By john. Floor. Published at Tuesday, October 16th, 2018 - 21:28:29 PM.
Raised Floor Design Many modern computer and equipment rooms employ an underfloor air distribution to ensure even cooling of the room with minimal wasted energy. Conditioned air is provided under the floor and dispersed upward into the room through regularly spaced diffuser tiles, blowers or through ducts directed into specific equipment. Automatic fire protection shutoffs may be required for underfloor ventilation, and additional suppression systems may be installed in case of underfloor fires.
A raised floor (also raised flooring, access floor(ing), or raised access computer floor) provides an elevated structural floor above a solid substrate (often a concrete slab) to create a hidden void for the passage of mechanical and electrical services. Raised floors are widely used in modern office buildings, and in specialized areas such as command centers, Information technology data centers and computer rooms, where there is a requirement to route mechanical services and cables, wiring, and electrical supply. Such flooring can be installed at varying heights from 2 inches (51 mm) to heights above 4 feet (1,200 mm) to suit services that may be accommodated beneath. Additional structural support and lighting are often provided when a floor is raised enough for a person to crawl or even walk beneath.
The general types of raised floors in telecommunications data centers include: stringerless, stringered, Stringerless raised floors — an array of pedestals that provide the necessary height for routing cables and also serve to support each corner of the floor panels. Stringered raised floors — a vertical array of steel pedestal assemblies (steel base plate, tubular upright, and a head) uniformly spaced on 2-foot centers and mechanically fastened to the concrete floor.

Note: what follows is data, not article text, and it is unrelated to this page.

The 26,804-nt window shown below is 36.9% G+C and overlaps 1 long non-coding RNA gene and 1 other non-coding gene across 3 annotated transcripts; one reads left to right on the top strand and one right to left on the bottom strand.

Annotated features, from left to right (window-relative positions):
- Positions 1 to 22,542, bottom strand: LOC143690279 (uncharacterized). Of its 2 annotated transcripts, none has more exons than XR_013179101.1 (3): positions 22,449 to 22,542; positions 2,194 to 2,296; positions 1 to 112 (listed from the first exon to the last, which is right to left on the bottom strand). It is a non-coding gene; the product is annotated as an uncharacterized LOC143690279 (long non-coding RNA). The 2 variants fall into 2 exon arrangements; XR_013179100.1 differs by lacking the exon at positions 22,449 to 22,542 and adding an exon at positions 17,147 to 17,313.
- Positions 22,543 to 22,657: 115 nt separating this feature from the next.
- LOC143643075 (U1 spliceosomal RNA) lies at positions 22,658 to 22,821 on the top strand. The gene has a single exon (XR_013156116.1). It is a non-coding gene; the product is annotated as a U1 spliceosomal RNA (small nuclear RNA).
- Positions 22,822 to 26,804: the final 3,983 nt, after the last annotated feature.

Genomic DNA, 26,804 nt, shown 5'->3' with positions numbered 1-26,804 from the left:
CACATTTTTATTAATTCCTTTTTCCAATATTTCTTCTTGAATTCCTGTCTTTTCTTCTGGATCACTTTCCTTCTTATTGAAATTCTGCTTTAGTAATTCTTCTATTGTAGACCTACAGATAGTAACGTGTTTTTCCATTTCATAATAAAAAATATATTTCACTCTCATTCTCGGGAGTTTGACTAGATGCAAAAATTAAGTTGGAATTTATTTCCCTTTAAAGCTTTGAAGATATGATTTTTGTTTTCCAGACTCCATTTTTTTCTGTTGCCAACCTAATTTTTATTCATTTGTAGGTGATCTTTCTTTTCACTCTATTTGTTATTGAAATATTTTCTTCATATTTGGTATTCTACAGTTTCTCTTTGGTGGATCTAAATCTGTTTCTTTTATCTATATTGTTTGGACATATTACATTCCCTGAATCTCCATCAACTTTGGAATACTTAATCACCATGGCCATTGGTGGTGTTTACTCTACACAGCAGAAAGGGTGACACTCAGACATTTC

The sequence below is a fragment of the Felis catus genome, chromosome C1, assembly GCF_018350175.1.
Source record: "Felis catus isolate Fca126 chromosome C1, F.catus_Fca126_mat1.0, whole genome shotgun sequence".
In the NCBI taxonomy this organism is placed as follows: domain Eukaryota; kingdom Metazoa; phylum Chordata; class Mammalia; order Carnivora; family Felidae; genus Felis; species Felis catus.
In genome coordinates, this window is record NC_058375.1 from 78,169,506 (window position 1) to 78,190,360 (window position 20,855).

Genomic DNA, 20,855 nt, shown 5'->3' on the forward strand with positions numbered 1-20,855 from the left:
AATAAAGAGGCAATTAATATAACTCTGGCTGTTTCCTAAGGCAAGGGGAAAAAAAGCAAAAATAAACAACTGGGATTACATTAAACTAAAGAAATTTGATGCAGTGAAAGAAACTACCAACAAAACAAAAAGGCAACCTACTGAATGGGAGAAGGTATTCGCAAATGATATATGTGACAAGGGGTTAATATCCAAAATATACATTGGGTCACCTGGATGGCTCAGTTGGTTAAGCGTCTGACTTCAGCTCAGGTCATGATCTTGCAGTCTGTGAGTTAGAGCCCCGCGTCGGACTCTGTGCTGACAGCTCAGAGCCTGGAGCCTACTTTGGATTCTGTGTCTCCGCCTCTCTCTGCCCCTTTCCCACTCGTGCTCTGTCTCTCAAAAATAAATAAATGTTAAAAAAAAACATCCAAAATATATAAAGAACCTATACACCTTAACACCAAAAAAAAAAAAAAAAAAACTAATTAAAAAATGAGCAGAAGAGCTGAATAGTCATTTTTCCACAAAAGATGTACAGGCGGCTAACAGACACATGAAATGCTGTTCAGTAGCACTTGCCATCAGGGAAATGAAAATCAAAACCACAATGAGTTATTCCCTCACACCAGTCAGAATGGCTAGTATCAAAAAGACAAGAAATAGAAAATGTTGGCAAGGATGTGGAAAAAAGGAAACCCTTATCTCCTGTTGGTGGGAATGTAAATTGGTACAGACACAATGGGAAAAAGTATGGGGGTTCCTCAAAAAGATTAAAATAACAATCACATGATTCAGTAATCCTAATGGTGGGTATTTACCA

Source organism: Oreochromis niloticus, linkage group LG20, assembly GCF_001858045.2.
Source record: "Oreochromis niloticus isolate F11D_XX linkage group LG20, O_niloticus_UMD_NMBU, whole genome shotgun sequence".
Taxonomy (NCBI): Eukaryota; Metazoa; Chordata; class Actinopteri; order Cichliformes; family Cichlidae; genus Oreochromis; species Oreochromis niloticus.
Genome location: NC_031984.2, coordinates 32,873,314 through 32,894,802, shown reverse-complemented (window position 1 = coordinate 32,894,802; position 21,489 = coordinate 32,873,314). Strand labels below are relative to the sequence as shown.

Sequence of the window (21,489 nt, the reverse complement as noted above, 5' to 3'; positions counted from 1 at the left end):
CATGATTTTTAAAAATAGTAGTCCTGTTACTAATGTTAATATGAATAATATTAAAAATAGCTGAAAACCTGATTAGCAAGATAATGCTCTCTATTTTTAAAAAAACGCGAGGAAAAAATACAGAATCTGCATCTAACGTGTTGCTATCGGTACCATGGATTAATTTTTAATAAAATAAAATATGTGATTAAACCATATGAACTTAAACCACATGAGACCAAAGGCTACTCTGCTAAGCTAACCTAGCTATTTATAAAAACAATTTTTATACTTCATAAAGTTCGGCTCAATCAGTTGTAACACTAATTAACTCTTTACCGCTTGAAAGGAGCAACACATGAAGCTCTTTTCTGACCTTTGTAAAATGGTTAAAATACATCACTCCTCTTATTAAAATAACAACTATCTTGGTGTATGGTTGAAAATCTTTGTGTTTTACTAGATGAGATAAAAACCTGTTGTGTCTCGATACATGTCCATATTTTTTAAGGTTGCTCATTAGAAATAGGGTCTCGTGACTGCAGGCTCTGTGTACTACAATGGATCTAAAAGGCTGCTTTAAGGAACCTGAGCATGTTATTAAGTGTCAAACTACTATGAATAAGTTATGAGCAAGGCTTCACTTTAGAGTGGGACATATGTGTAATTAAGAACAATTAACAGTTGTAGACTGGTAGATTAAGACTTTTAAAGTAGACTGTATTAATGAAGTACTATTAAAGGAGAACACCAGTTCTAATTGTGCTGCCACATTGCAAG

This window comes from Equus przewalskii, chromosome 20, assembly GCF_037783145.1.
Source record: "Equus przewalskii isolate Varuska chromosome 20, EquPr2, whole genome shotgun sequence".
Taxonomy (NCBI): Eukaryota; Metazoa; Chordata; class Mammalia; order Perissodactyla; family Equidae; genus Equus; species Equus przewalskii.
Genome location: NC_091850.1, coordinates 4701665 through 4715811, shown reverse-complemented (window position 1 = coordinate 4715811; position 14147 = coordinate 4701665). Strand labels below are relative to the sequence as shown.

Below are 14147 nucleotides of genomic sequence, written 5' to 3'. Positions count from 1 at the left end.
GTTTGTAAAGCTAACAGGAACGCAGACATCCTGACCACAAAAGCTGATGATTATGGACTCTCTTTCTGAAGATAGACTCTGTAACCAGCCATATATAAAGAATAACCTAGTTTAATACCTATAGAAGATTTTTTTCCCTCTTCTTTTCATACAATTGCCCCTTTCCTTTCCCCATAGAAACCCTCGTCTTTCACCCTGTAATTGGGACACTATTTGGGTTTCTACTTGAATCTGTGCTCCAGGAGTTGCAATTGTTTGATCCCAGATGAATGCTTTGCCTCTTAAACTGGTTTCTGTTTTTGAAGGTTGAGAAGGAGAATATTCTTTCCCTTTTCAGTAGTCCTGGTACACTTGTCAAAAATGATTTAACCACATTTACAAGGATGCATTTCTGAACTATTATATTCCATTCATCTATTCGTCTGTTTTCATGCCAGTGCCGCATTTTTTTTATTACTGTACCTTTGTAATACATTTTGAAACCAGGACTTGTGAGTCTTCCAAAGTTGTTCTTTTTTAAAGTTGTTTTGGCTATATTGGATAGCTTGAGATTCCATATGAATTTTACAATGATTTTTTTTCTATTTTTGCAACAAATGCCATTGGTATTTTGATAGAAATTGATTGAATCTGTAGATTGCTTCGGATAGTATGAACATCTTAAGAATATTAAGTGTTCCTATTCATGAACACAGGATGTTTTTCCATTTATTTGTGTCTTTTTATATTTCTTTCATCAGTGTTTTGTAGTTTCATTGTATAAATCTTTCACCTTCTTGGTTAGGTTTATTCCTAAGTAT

Nightingale floors are floors that make a chirping sound when walked upon. These floors were used in the hallways of some temples and palaces, the most famous example being Nijō Castle, in Kyoto, Japan. Dry boards naturally creak under pressure, but these floors were built in a way that the flooring nails rub against a jacket or clamp, causing chirping noises. It is unclear if the design was intentional. It seems that, at least initially, the effect arose by chance. An information sign in Nijō castle states that The singing sound is not actually intentional, stemming rather from the movement of nails against clumps in the floor caused by wear and tear over the years. Legend has it that the squeaking floors were used as a security device, assuring that none could sneak through the corridors undetected.
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